Herbs, Herbs, Herbs – A Night to Surrender by Tessa Dare

I’m a Waitress! – His Naughty Waitress by Bella Love-Wins

Intellectualism in 2020 – Romancing the Inventor by Gail Carriger

Keep Being a Badass – A Duke By Default by Alyssa Cole

Lady Love – A Man of Character by Margaret Locke

Octopus Tentacles – Taken by Tentacles by Jessie Snow

One True Chris – A Girl Like Her by Talia Hibbert

Pleasure Barge – Floats Her Boat by Nicolette Dane

Queen Bird – The Kiss Thief by L.J. Shen

Smokeshow – Smoke and Mirrors by Sabrina Wagner

Tits Out – Drowning in Rapture by Megan D. Martin

Traditional Highlander Fingerbanging – Plaid to the Bone by Mia Marlowe

Your Faves are Problematic – Pride and Prejudice by Jane Austen

Heaving Bosoms Reading Embrace 2019

My favorite podcast, reading related or otherwise, is Heaving Bosoms where two friends banter and discuss romance novels. It’s like belonging to a long distance book club where I practically never do the reading. It is magical. This year they introduced their own reading embrace and I am all in and urge you to join us! I’m a fairly new romance reader and this embrace really gives you an opportunity to revisit old favorites and branch out and explore new facets of the genre.

Heaving Bosoms Reading Embrace 2019 Syllabus

America Times: Tempest, Beverly Jenkins

Because Witches: Witches of East End, Melissa de la Cruz

Consent Boner: The Countess Conspiracy, Courtney Milan

Cousin Stuff: Mastersons, Lisa Lang Blakely

Do They Got Reasons: Guilty Pleasures, Laurell K. Hamilton

England Times: The Duchess Deal, Tessa Dare

Herbs, Herbs, Herbs: Outlander, Diana Gabaldon

Highlander Times: The Highlander’s Bride, Amanda Forrester

Hufflepuff + Slytherin Love: Duke With Benefits, Manda Collins

Keep Being A Badass: When All The Girls Have Gone, Jayne Ann Krentz

Lady Love: Fried Green Tomatoes, Fannie Flagg

Medieval Times: Temptress, Lisa Jackson

Pirate Times: The Notorious Lady Anne, Sharon Cullen

Reindeer Mafia: Ruthless People, J.J. McAvoy

Sherlock Holmes Times: A Curious Beginning, Deanna Raybourn

Sportsball: Time out, Jill Shalvis

Virgin Duke: The Naked Duke, Sally MacKenzie

Werves: The Last Werewolf, Glen Duncan

Western Times: Big Sky Mountain, Linda Lael Miller

#Problematic: I Thee Wed, Amanda Quick

Book Riot Read Harder Challenge 2019

BRRHC 2019 Syllabus

An epistolary novel or collection of letters – Dear Committee Members, Julie Schumacher

An alternate history novel – The Underground Railroad, Colson Whitehead

A book by a woman and/or AOC (Author of Color) that won a literary award in 2018 – Locking Up Our Own: Crime and Punishment in Black America, James Forman Jr.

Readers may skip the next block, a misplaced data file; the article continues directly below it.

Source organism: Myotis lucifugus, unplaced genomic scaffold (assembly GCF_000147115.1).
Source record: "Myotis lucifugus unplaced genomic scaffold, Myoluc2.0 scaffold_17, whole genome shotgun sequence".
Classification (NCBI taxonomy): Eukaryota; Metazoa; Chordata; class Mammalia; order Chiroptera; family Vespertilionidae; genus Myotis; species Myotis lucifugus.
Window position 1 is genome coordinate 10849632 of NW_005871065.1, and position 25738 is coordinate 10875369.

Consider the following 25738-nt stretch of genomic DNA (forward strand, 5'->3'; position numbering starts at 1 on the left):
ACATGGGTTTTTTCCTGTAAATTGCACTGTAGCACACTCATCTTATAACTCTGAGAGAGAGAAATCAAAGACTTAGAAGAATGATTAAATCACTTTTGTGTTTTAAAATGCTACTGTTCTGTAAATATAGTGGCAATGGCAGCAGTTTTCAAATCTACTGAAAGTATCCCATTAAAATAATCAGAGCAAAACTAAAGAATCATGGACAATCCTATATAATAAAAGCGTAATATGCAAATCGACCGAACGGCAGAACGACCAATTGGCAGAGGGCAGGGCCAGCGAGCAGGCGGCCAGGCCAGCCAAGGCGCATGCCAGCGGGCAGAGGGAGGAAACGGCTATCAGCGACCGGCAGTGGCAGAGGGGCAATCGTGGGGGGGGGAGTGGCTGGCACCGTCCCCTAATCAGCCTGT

A humor book – Dear Fahrenheit 451: Love and Heartbreak in the Stacks, Annie Spence

A book by a journalist or about journalism – A False Report: A True Story of Rape in America, T. Christian Miller

A book by an AOC set in or about space – Nigerians in Space, Deji Bryce Olukotun

An #ownvoices book set in Mexico or Central America – The Book of Unknown Americans, Cristina Henriquez

An #ownvoices book set in Oceania – A Long Way Home: A Memoir, Saroo Brierley

A book published prior to January 1, 2019, with fewer than 100 reviews on Goodreads – No Job For A Lady, Carol McCleary

A translated book written by and/or translated by a woman – Antigone by Sophokles, translated by Anne Carson

A book of manga – Vampire Hunter D, Hideyuki Kikuchi

A book in which an animal or inanimate object is a POV character – The Final Solution, Michael Chabon

A book by or about someone that identifies as neurodiverse – The Reason I Jump: The Inner Voice of a Thirteen-Year-Old Boy with Autism, Naoki Higashida

A cozy mystery – Wicked Appetite, Janet Evanovich

A book of mythology or folklore – The Door in the Hedge, Robin McKinley

An historical romance by an AOC – Let Us Dream, Alyssa Cole

A business book – Outliers: The Story of Success, Malcolm Gladwell

A novel by a trans or nonbinary author – Peter Darling, Austin Chant

A book of nonviolent true crime – Can You Ever Forgive Me?: Memoirs of a Literary Forger, Lee Israel

A book written in prison – De Profundis, Oscar Wilde

A comic by an LGBTQIA creator – Nimona, Noelle Stevenson

A children’s or middle grade book (not YA) that has won a diversity award since 2009 – Malala’s Magic Pencil, Malala Yousafzai

A self-published book – Frostfire, Amanda Hocking

A collection of poetry published since 2014 – Monument, Natasha Trethewey